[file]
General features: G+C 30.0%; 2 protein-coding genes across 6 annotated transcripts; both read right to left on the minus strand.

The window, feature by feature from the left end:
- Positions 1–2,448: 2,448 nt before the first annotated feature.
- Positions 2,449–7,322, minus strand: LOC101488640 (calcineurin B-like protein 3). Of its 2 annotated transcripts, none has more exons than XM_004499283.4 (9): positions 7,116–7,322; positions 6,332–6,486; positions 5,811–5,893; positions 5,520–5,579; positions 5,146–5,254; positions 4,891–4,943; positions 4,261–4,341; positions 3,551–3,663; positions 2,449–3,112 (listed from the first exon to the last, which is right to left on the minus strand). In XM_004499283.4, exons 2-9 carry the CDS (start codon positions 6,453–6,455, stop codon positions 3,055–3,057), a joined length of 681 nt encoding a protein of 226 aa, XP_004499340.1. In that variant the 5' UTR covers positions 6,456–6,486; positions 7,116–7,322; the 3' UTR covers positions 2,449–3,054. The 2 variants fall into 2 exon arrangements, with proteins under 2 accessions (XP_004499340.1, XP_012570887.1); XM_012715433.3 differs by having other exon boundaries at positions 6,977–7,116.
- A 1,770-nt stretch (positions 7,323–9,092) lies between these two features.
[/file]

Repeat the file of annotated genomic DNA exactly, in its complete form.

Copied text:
General features: G+C 30.0%; 2 protein-coding genes across 6 annotated transcripts; both read right to left on the minus strand.

The window, feature by feature from the left end:
- Positions 1–2,448: 2,448 nt before the first annotated feature.
- Positions 2,449–7,322, minus strand: LOC101488640 (calcineurin B-like protein 3). Of its 2 annotated transcripts, none has more exons than XM_004499283.4 (9): positions 7,116–7,322; positions 6,332–6,486; positions 5,811–5,893; positions 5,520–5,579; positions 5,146–5,254; positions 4,891–4,943; positions 4,261–4,341; positions 3,551–3,663; positions 2,449–3,112 (listed from the first exon to the last, which is right to left on the minus strand). In XM_004499283.4, exons 2-9 carry the CDS (start codon positions 6,453–6,455, stop codon positions 3,055–3,057), a joined length of 681 nt encoding a protein of 226 aa, XP_004499340.1. In that variant the 5' UTR covers positions 6,456–6,486; positions 7,116–7,322; the 3' UTR covers positions 2,449–3,054. The 2 variants fall into 2 exon arrangements, with proteins under 2 accessions (XP_004499340.1, XP_012570887.1); XM_012715433.3 differs by having other exon boundaries at positions 6,977–7,116.
- A 1,770-nt stretch (positions 7,323–9,092) lies between these two features.